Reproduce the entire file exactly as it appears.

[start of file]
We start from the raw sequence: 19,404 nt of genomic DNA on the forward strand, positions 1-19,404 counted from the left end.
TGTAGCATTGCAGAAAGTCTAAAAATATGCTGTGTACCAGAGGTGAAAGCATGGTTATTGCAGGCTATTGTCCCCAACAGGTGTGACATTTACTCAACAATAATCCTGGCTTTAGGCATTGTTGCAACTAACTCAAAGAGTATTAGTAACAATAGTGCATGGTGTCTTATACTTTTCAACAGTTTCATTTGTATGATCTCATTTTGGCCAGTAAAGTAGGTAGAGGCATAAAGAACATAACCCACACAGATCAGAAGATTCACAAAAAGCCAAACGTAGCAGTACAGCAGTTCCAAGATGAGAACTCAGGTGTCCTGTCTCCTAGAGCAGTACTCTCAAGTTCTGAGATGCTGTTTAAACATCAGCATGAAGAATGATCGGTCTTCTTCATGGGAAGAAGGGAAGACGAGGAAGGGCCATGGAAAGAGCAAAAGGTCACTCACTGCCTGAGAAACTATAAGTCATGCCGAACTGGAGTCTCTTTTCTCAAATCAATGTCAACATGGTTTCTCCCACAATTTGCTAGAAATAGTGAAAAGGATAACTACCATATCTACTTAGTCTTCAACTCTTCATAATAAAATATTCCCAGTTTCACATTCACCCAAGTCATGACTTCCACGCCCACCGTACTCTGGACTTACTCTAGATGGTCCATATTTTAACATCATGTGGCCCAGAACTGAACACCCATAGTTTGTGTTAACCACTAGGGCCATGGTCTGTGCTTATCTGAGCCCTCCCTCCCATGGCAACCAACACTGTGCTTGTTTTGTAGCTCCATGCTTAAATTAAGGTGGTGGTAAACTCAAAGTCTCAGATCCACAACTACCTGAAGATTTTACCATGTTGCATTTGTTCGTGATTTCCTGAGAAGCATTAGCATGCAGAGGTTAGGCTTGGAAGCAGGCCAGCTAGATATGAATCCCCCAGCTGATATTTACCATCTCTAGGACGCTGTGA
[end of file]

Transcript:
We start from the raw sequence: 19,404 nt of genomic DNA on the forward strand, positions 1-19,404 counted from the left end.
TGTAGCATTGCAGAAAGTCTAAAAATATGCTGTGTACCAGAGGTGAAAGCATGGTTATTGCAGGCTATTGTCCCCAACAGGTGTGACATTTACTCAACAATAATCCTGGCTTTAGGCATTGTTGCAACTAACTCAAAGAGTATTAGTAACAATAGTGCATGGTGTCTTATACTTTTCAACAGTTTCATTTGTATGATCTCATTTTGGCCAGTAAAGTAGGTAGAGGCATAAAGAACATAACCCACACAGATCAGAAGATTCACAAAAAGCCAAACGTAGCAGTACAGCAGTTCCAAGATGAGAACTCAGGTGTCCTGTCTCCTAGAGCAGTACTCTCAAGTTCTGAGATGCTGTTTAAACATCAGCATGAAGAATGATCGGTCTTCTTCATGGGAAGAAGGGAAGACGAGGAAGGGCCATGGAAAGAGCAAAAGGTCACTCACTGCCTGAGAAACTATAAGTCATGCCGAACTGGAGTCTCTTTTCTCAAATCAATGTCAACATGGTTTCTCCCACAATTTGCTAGAAATAGTGAAAAGGATAACTACCATATCTACTTAGTCTTCAACTCTTCATAATAAAATATTCCCAGTTTCACATTCACCCAAGTCATGACTTCCACGCCCACCGTACTCTGGACTTACTCTAGATGGTCCATATTTTAACATCATGTGGCCCAGAACTGAACACCCATAGTTTGTGTTAACCACTAGGGCCATGGTCTGTGCTTATCTGAGCCCTCCCTCCCATGGCAACCAACACTGTGCTTGTTTTGTAGCTCCATGCTTAAATTAAGGTGGTGGTAAACTCAAAGTCTCAGATCCACAACTACCTGAAGATTTTACCATGTTGCATTTGTTCGTGATTTCCTGAGAAGCATTAGCATGCAGAGGTTAGGCTTGGAAGCAGGCCAGCTAGATATGAATCCCCCAGCTGATATTTACCATCTCTAGGACGCTGTGA